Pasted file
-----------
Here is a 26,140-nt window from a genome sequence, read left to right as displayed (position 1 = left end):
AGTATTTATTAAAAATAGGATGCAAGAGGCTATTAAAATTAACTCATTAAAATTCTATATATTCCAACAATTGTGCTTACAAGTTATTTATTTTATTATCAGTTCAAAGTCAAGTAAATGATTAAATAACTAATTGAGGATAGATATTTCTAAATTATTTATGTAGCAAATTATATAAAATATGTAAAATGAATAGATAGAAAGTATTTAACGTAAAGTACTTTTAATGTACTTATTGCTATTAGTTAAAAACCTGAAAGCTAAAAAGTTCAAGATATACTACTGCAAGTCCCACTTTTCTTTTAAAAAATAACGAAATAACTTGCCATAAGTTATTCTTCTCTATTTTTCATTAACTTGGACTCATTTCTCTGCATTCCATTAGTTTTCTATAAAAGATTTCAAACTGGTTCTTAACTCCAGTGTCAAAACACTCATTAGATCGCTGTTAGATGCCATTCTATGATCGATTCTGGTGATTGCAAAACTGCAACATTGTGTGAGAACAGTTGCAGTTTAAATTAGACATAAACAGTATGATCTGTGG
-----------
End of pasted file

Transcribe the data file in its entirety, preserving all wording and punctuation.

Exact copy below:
Here is a 26,140-nt window from a genome sequence, read left to right as displayed (position 1 = left end):
AGTATTTATTAAAAATAGGATGCAAGAGGCTATTAAAATTAACTCATTAAAATTCTATATATTCCAACAATTGTGCTTACAAGTTATTTATTTTATTATCAGTTCAAAGTCAAGTAAATGATTAAATAACTAATTGAGGATAGATATTTCTAAATTATTTATGTAGCAAATTATATAAAATATGTAAAATGAATAGATAGAAAGTATTTAACGTAAAGTACTTTTAATGTACTTATTGCTATTAGTTAAAAACCTGAAAGCTAAAAAGTTCAAGATATACTACTGCAAGTCCCACTTTTCTTTTAAAAAATAACGAAATAACTTGCCATAAGTTATTCTTCTCTATTTTTCATTAACTTGGACTCATTTCTCTGCATTCCATTAGTTTTCTATAAAAGATTTCAAACTGGTTCTTAACTCCAGTGTCAAAACACTCATTAGATCGCTGTTAGATGCCATTCTATGATCGATTCTGGTGATTGCAAAACTGCAACATTGTGTGAGAACAGTTGCAGTTTAAATTAGACATAAACAGTATGATCTGTGG